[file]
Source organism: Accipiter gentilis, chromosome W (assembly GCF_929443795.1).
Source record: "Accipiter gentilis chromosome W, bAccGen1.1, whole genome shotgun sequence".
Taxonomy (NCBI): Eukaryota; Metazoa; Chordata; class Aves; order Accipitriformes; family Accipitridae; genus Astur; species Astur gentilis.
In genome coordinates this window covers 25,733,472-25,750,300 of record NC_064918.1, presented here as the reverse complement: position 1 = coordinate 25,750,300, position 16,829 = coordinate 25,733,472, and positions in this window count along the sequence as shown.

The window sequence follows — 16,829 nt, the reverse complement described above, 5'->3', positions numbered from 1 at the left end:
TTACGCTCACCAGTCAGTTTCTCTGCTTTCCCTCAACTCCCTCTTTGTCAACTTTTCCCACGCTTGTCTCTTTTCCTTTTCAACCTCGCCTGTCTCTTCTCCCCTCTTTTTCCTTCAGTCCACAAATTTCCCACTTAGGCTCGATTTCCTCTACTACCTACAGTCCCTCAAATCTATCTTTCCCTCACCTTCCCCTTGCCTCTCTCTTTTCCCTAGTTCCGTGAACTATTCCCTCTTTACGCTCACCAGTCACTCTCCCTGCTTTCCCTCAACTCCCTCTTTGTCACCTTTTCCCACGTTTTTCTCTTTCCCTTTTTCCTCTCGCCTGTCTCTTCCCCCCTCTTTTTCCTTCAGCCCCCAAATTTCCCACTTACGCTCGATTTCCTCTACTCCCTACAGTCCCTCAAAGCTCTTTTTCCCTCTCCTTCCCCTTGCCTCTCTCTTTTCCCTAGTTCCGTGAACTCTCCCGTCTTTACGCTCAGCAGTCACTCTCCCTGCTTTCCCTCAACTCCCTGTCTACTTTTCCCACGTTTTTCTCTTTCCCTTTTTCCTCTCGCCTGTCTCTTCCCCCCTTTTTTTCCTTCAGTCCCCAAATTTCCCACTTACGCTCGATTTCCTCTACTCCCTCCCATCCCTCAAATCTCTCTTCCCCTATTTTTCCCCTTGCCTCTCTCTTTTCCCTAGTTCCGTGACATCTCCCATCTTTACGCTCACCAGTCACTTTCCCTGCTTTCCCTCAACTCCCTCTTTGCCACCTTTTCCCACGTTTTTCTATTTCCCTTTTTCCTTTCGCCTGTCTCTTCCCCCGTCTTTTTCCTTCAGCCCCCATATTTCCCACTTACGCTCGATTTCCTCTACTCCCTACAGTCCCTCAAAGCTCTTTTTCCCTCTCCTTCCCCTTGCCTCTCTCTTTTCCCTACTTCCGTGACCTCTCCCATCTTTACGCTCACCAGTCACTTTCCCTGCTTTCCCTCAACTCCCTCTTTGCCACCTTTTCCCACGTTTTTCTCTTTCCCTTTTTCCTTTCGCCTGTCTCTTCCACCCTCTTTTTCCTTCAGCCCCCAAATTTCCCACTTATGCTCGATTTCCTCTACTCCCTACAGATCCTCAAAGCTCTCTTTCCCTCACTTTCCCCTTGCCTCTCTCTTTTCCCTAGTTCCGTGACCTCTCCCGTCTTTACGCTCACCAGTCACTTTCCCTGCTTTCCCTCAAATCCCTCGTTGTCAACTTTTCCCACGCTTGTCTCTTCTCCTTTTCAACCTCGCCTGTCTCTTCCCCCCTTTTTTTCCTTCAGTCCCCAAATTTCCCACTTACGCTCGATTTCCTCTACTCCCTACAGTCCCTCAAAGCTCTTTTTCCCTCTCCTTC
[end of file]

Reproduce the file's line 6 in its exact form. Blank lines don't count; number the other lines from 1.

TTACGCTCACCAGTCAGTTTCTCTGCTTTCCCTCAACTCCCTCTTTGTCAACTTTTCCCACGCTTGTCTCTTTTCCTTTTCAACCTCGCCTGTCTCTTCTCCCCTCTTTTTCCTTCAGTCCACAAATTTCCCACTTAGGCTCGATTTCCTCTACTACCTACAGTCCCTCAAATCTATCTTTCCCTCACCTTCCCCTTGCCTCTCTCTTTTCCCTAGTTCCGTGAACTATTCCCTCTTTACGCTCACCAGTCACTCTCCCTGCTTTCCCTCAACTCCCTCTTTGTCACCTTTTCCCACGTTTTTCTCTTTCCCTTTTTCCTCTCGCCTGTCTCTTCCCCCCTCTTTTTCCTTCAGCCCCCAAATTTCCCACTTACGCTCGATTTCCTCTACTCCCTACAGTCCCTCAAAGCTCTTTTTCCCTCTCCTTCCCCTTGCCTCTCTCTTTTCCCTAGTTCCGTGAACTCTCCCGTCTTTACGCTCAGCAGTCACTCTCCCTGCTTTCCCTCAACTCCCTGTCTACTTTTCCCACGTTTTTCTCTTTCCCTTTTTCCTCTCGCCTGTCTCTTCCCCCCTTTTTTTCCTTCAGTCCCCAAATTTCCCACTTACGCTCGATTTCCTCTACTCCCTCCCATCCCTCAAATCTCTCTTCCCCTATTTTTCCCCTTGCCTCTCTCTTTTCCCTAGTTCCGTGACATCTCCCATCTTTACGCTCACCAGTCACTTTCCCTGCTTTCCCTCAACTCCCTCTTTGCCACCTTTTCCCACGTTTTTCTATTTCCCTTTTTCCTTTCGCCTGTCTCTTCCCCCGTCTTTTTCCTTCAGCCCCCATATTTCCCACTTACGCTCGATTTCCTCTACTCCCTACAGTCCCTCAAAGCTCTTTTTCCCTCTCCTTCCCCTTGCCTCTCTCTTTTCCCTACTTCCGTGACCTCTCCCATCTTTACGCTCACCAGTCACTTTCCCTGCTTTCCCTCAACTCCCTCTTTGCCACCTTTTCCCACGTTTTTCTCTTTCCCTTTTTCCTTTCGCCTGTCTCTTCCACCCTCTTTTTCCTTCAGCCCCCAAATTTCCCACTTATGCTCGATTTCCTCTACTCCCTACAGATCCTCAAAGCTCTCTTTCCCTCACTTTCCCCTTGCCTCTCTCTTTTCCCTAGTTCCGTGACCTCTCCCGTCTTTACGCTCACCAGTCACTTTCCCTGCTTTCCCTCAAATCCCTCGTTGTCAACTTTTCCCACGCTTGTCTCTTCTCCTTTTCAACCTCGCCTGTCTCTTCCCCCCTTTTTTTCCTTCAGTCCCCAAATTTCCCACTTACGCTCGATTTCCTCTACTCCCTACAGTCCCTCAAAGCTCTTTTTCCCTCTCCTTC